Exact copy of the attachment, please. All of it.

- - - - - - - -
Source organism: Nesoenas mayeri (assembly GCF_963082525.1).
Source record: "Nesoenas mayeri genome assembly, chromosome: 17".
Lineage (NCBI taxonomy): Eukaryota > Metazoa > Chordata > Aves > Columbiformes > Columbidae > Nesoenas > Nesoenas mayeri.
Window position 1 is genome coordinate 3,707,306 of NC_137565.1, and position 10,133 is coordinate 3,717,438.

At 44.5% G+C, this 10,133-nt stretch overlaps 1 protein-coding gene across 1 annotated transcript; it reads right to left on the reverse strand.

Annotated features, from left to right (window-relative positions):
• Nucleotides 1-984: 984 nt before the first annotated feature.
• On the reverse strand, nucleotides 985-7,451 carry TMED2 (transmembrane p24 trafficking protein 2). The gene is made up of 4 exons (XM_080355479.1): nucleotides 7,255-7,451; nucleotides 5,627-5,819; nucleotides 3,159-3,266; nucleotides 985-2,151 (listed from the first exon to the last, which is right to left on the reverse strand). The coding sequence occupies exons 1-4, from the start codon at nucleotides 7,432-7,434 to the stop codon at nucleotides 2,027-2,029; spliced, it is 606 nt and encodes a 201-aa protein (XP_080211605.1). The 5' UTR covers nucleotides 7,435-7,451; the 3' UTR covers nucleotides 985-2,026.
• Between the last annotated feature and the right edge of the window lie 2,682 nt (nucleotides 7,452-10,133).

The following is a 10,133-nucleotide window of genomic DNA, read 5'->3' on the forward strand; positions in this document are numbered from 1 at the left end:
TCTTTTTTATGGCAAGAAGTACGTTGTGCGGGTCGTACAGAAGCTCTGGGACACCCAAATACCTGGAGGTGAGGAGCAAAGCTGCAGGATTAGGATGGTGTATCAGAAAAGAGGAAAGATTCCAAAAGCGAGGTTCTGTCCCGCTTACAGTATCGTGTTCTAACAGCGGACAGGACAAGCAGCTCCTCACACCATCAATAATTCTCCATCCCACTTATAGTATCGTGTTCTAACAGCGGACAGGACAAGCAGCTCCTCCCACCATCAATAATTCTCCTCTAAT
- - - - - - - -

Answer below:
Source organism: Nesoenas mayeri (assembly GCF_963082525.1).
Source record: "Nesoenas mayeri genome assembly, chromosome: 17".
Lineage (NCBI taxonomy): Eukaryota > Metazoa > Chordata > Aves > Columbiformes > Columbidae > Nesoenas > Nesoenas mayeri.
Window position 1 is genome coordinate 3,707,306 of NC_137565.1, and position 10,133 is coordinate 3,717,438.

At 44.5% G+C, this 10,133-nt stretch overlaps 1 protein-coding gene across 1 annotated transcript; it reads right to left on the reverse strand.

Annotated features, from left to right (window-relative positions):
• Nucleotides 1-984: 984 nt before the first annotated feature.
• On the reverse strand, nucleotides 985-7,451 carry TMED2 (transmembrane p24 trafficking protein 2). The gene is made up of 4 exons (XM_080355479.1): nucleotides 7,255-7,451; nucleotides 5,627-5,819; nucleotides 3,159-3,266; nucleotides 985-2,151 (listed from the first exon to the last, which is right to left on the reverse strand). The coding sequence occupies exons 1-4, from the start codon at nucleotides 7,432-7,434 to the stop codon at nucleotides 2,027-2,029; spliced, it is 606 nt and encodes a 201-aa protein (XP_080211605.1). The 5' UTR covers nucleotides 7,435-7,451; the 3' UTR covers nucleotides 985-2,026.
• Between the last annotated feature and the right edge of the window lie 2,682 nt (nucleotides 7,452-10,133).

The following is a 10,133-nucleotide window of genomic DNA, read 5'->3' on the forward strand; positions in this document are numbered from 1 at the left end:
TCTTTTTTATGGCAAGAAGTACGTTGTGCGGGTCGTACAGAAGCTCTGGGACACCCAAATACCTGGAGGTGAGGAGCAAAGCTGCAGGATTAGGATGGTGTATCAGAAAAGAGGAAAGATTCCAAAAGCGAGGTTCTGTCCCGCTTACAGTATCGTGTTCTAACAGCGGACAGGACAAGCAGCTCCTCACACCATCAATAATTCTCCATCCCACTTATAGTATCGTGTTCTAACAGCGGACAGGACAAGCAGCTCCTCCCACCATCAATAATTCTCCTCTAAT